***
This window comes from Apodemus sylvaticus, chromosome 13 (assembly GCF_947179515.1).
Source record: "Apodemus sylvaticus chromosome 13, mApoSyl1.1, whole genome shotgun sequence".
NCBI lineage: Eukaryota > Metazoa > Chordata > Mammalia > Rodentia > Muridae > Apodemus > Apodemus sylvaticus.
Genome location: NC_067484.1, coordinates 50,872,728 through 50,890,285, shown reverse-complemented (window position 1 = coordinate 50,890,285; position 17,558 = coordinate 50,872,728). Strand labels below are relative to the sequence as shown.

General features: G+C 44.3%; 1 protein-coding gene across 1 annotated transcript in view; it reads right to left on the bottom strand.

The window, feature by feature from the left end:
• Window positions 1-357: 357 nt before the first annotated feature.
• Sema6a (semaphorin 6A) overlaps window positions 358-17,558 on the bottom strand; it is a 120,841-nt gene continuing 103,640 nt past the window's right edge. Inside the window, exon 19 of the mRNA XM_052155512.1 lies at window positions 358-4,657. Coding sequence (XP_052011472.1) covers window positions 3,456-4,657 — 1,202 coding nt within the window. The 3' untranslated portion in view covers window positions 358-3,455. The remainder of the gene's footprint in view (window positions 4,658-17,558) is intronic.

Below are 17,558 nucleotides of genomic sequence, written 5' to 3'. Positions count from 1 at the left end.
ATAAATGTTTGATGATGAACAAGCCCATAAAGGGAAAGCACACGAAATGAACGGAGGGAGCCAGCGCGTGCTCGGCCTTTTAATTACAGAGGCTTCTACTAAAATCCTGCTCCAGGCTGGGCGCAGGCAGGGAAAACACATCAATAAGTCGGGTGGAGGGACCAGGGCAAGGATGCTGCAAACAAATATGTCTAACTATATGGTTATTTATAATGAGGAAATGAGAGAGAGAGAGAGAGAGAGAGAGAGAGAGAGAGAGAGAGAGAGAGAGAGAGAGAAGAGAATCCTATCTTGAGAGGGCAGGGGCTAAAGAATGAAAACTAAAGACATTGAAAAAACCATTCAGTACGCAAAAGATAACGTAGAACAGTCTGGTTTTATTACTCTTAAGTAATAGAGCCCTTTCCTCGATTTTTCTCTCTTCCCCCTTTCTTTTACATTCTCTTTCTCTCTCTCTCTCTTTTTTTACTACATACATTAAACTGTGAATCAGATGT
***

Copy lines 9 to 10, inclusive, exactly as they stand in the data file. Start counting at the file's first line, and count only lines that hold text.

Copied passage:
Below are 17,558 nucleotides of genomic sequence, written 5' to 3'. Positions count from 1 at the left end.
ATAAATGTTTGATGATGAACAAGCCCATAAAGGGAAAGCACACGAAATGAACGGAGGGAGCCAGCGCGTGCTCGGCCTTTTAATTACAGAGGCTTCTACTAAAATCCTGCTCCAGGCTGGGCGCAGGCAGGGAAAACACATCAATAAGTCGGGTGGAGGGACCAGGGCAAGGATGCTGCAAACAAATATGTCTAACTATATGGTTATTTATAATGAGGAAATGAGAGAGAGAGAGAGAGAGAGAGAGAGAGAGAGAGAGAGAGAGAGAGAGAGAGAGAAGAGAATCCTATCTTGAGAGGGCAGGGGCTAAAGAATGAAAACTAAAGACATTGAAAAAACCATTCAGTACGCAAAAGATAACGTAGAACAGTCTGGTTTTATTACTCTTAAGTAATAGAGCCCTTTCCTCGATTTTTCTCTCTTCCCCCTTTCTTTTACATTCTCTTTCTCTCTCTCTCTCTTTTTTTACTACATACATTAAACTGTGAATCAGATGT